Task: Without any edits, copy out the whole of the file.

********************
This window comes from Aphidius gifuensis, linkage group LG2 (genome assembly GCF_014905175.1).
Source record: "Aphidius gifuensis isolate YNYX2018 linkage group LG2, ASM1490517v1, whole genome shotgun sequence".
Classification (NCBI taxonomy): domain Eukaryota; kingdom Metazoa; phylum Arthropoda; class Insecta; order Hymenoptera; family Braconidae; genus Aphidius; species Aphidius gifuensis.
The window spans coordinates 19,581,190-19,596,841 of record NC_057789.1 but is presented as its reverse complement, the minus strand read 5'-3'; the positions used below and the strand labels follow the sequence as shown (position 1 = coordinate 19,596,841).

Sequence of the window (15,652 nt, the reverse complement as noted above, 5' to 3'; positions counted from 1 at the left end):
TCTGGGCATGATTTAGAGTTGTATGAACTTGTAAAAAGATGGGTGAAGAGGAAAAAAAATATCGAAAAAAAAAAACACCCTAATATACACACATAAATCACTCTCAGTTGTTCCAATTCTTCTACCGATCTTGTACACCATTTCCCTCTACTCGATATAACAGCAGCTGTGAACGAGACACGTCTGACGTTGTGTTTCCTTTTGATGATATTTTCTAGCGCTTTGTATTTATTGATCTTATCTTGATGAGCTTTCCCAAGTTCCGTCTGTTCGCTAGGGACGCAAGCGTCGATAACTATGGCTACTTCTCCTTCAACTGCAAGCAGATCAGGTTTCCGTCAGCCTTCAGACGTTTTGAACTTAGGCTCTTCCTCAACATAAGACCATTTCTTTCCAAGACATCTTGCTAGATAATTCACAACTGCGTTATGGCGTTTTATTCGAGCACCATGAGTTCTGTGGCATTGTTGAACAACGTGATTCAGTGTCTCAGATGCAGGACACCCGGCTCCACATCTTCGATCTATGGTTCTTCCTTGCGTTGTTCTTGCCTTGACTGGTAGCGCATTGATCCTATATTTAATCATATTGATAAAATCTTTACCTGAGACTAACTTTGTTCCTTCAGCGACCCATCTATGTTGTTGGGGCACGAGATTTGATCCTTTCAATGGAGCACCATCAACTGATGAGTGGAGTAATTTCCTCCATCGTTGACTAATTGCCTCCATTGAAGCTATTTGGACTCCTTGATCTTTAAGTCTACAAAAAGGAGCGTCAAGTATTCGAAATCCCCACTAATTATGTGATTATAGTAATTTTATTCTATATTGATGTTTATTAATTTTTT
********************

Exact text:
This window comes from Aphidius gifuensis, linkage group LG2 (genome assembly GCF_014905175.1).
Source record: "Aphidius gifuensis isolate YNYX2018 linkage group LG2, ASM1490517v1, whole genome shotgun sequence".
Classification (NCBI taxonomy): domain Eukaryota; kingdom Metazoa; phylum Arthropoda; class Insecta; order Hymenoptera; family Braconidae; genus Aphidius; species Aphidius gifuensis.
The window spans coordinates 19,581,190-19,596,841 of record NC_057789.1 but is presented as its reverse complement, the minus strand read 5'-3'; the positions used below and the strand labels follow the sequence as shown (position 1 = coordinate 19,596,841).

Sequence of the window (15,652 nt, the reverse complement as noted above, 5' to 3'; positions counted from 1 at the left end):
TCTGGGCATGATTTAGAGTTGTATGAACTTGTAAAAAGATGGGTGAAGAGGAAAAAAAATATCGAAAAAAAAAAACACCCTAATATACACACATAAATCACTCTCAGTTGTTCCAATTCTTCTACCGATCTTGTACACCATTTCCCTCTACTCGATATAACAGCAGCTGTGAACGAGACACGTCTGACGTTGTGTTTCCTTTTGATGATATTTTCTAGCGCTTTGTATTTATTGATCTTATCTTGATGAGCTTTCCCAAGTTCCGTCTGTTCGCTAGGGACGCAAGCGTCGATAACTATGGCTACTTCTCCTTCAACTGCAAGCAGATCAGGTTTCCGTCAGCCTTCAGACGTTTTGAACTTAGGCTCTTCCTCAACATAAGACCATTTCTTTCCAAGACATCTTGCTAGATAATTCACAACTGCGTTATGGCGTTTTATTCGAGCACCATGAGTTCTGTGGCATTGTTGAACAACGTGATTCAGTGTCTCAGATGCAGGACACCCGGCTCCACATCTTCGATCTATGGTTCTTCCTTGCGTTGTTCTTGCCTTGACTGGTAGCGCATTGATCCTATATTTAATCATATTGATAAAATCTTTACCTGAGACTAACTTTGTTCCTTCAGCGACCCATCTATGTTGTTGGGGCACGAGATTTGATCCTTTCAATGGAGCACCATCAACTGATGAGTGGAGTAATTTCCTCCATCGTTGACTAATTGCCTCCATTGAAGCTATTTGGACTCCTTGATCTTTAAGTCTACAAAAAGGAGCGTCAAGTATTCGAAATCCCCACTAATTATGTGATTATAGTAATTTTATTCTATATTGATGTTTATTAATTTTTT